Absolute Equity Valuation, Part I: An Overview

Present Value of Cash FlowsIn his seminal 1938 work, “The Theory of Investment Value,” John Burr Williams expounded on his theory that a common stock’s intrinsic value equals the present value of all its future dividends. Since then, considerable advances have been made in the field of security analysis and valuation. But the basic principals have remained the same.

This article is the first in a series comprising a basic overview of absolute security valuation as it applies to the common equity of domestic public companies. Our topics will include popular cash flow definitions, their formulas, underlying assumptions, applications, and multistage model equations. A detailed discussion of determining discount rates and growth rates is beyond the scope of this particular series.

Valuation Models:

Absolute valuation models supply a point estimate of intrinsic value in absolute terms for a company’s common stock. What is the most I should pay for this stock? The present value or discounted cash flow model forms the basis of valuation. Required inputs include the time horizon, a specific measure of cash flow, the appropriate discount rate, and the terminal value.

Relative valuation models, also known as market-based models compare a company’s stock price to a benchmark in relative rather than absolute terms. Is the stock overvalued, undervalued, or fairly valued compared with this benchmark? Relative valuation is the topic of another series that will follow (hopefully soon).

Multistage Valuation Models:

A valuation model can consist of one or more stages, each representing a specific growth period in a company’s life cycle. A single-stage model may suffice for valuing a mature company forecasted to have a constant sustainable growth rate. A company in its growth stage might be valued using a three-stage model: a high growth, a mature growth, and a transitional stage in between.

More complex growth patterns can be modeled using basic valuation formulas as building blocks in spreadsheet applications. A range of intrinsic values can be calculated by varying the inputs to a valuation model.

Measures of Cash Flow:

Common stockholders have an ownership claim on all future cash flows. Dividends are a measure of actual distributions at the shareholder level. Free cash flow to equity and residual income are two examples of measures of cash flow at the company level that could be distributed, but are not actually paid to shareholders.

Dividends are less volatile, more stable over time, and less sensitive to short term fluctuations than earnings. Dividends represent a non-controlling ownership perspective at the stockholder level, and are a form of direct access to company value. As a measure of cash flow, dividends are more appropriate for a mature company whose board has established a consistent dividend policy.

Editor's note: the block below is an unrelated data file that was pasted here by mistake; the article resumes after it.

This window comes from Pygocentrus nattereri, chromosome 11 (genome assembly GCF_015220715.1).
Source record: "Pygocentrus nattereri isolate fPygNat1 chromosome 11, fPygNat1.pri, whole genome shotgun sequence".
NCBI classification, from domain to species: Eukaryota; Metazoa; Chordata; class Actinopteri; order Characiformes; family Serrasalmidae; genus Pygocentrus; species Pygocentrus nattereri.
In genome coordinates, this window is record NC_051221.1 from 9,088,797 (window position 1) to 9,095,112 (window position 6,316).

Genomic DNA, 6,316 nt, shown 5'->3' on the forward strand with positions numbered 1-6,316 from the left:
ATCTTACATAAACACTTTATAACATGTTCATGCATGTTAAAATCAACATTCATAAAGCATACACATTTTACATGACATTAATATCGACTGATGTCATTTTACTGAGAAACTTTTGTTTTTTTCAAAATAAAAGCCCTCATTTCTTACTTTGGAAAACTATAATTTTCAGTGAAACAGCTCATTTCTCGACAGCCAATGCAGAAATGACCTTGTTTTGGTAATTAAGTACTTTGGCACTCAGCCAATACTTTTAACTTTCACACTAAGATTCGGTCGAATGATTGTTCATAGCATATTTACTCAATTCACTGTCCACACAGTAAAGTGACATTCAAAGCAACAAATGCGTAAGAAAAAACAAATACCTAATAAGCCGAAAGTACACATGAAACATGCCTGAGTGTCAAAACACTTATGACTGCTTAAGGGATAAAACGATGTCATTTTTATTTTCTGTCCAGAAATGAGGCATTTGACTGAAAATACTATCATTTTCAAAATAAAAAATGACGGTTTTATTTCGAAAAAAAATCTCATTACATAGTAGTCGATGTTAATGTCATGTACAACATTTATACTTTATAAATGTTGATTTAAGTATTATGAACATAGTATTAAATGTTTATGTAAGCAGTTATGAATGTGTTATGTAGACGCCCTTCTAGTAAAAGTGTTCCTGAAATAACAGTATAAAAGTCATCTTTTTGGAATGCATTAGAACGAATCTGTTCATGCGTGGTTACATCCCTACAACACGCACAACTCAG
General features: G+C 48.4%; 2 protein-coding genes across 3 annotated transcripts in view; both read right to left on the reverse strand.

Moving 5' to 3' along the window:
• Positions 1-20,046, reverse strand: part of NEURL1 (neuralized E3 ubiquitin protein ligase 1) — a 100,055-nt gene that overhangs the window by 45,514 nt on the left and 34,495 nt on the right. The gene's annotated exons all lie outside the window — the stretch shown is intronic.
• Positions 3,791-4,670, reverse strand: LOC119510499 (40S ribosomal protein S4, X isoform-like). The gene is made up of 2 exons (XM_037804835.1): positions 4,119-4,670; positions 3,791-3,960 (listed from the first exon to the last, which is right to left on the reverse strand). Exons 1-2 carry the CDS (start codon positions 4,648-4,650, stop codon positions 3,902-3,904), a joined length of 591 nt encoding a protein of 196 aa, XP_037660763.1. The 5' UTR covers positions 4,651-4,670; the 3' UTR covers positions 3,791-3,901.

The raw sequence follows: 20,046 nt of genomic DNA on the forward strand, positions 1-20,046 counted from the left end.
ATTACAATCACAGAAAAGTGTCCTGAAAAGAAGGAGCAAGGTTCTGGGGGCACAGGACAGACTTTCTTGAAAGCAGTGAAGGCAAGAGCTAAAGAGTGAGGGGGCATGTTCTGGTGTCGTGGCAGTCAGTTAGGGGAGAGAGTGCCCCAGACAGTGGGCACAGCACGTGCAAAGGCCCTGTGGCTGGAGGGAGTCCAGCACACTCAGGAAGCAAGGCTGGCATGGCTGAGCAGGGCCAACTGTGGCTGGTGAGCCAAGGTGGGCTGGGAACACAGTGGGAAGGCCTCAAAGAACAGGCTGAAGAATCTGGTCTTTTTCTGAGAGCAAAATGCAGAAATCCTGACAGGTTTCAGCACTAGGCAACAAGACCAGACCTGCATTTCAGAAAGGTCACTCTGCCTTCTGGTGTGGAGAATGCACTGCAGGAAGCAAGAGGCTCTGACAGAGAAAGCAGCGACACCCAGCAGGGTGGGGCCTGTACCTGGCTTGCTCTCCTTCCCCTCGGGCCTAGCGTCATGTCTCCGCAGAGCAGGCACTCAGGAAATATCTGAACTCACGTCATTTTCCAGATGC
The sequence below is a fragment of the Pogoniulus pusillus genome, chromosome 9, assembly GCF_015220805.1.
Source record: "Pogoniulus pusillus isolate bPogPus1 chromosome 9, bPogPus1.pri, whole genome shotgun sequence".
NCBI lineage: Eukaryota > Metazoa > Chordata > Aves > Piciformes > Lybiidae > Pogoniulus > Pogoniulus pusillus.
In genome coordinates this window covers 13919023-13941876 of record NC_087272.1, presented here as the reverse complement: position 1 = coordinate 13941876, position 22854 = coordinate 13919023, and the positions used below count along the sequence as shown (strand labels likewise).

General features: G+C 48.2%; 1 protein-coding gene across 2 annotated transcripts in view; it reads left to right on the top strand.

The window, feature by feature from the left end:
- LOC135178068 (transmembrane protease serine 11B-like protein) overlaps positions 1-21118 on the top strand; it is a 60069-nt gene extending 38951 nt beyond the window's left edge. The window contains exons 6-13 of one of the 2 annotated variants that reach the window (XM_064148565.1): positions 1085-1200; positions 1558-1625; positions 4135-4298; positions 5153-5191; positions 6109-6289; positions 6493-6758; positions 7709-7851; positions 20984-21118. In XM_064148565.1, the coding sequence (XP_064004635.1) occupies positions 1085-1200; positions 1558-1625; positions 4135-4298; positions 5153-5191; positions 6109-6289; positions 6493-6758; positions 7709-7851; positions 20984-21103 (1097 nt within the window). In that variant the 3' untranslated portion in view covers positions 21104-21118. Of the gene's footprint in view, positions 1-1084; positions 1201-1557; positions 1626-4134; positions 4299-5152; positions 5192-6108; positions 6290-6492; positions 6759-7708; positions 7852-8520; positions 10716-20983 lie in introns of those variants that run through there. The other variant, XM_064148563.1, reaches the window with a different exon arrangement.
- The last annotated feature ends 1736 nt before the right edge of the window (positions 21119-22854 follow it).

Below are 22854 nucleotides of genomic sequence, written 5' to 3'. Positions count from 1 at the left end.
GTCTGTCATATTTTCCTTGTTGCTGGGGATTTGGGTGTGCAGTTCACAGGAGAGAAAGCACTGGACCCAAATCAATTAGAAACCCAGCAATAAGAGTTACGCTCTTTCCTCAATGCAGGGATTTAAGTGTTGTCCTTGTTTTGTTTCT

Free cash flow to equity (FCFE) recognizes a going concern’s need to replace capital. FCFE represents a controlling ownership perspective at the company level. FCFE is more suited for a company that does not pay a dividend, or pays an amount significantly different than is available according to FCFE.

Residual income (RI) explicitly recognizes the cost of equity capital. RI may be suitable when a company does not pay a dividend, or has negative or unpredictable FCFE. Calculating RI can sometimes require skillful adjustments to financial data.

Conclusion:

When using any valuation model, care must be taken in understanding its underlying assumptions, and the applications for which it is best suited. A stock valuation skill set should include a basic understanding of various cash flow measures and their application to a company’s the growth stages.

The next article will introduce the dividend discount model, a present value model using dividends as the measure of cash flow.

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2 Comments

  • By Jim Kopas, July 19, 2010 @ 3:20 pm

    Great Post Sargon! It is critical for an analyst to have a strong understanding of all the strengths/weaknesses of these different valuation models in order to correctly assess a company’s intrinsic valuation. I am confident that going forward you will cover all these important aspects in greater detail. Keep up the good work!

Other Links to this Post

  1. Absolute Equity Valuation, Part II: Dividend Discount Model | Sargon Y. Zia, merging fundamental analysis with technical analysis — August 1, 2010 @ 9:15 am

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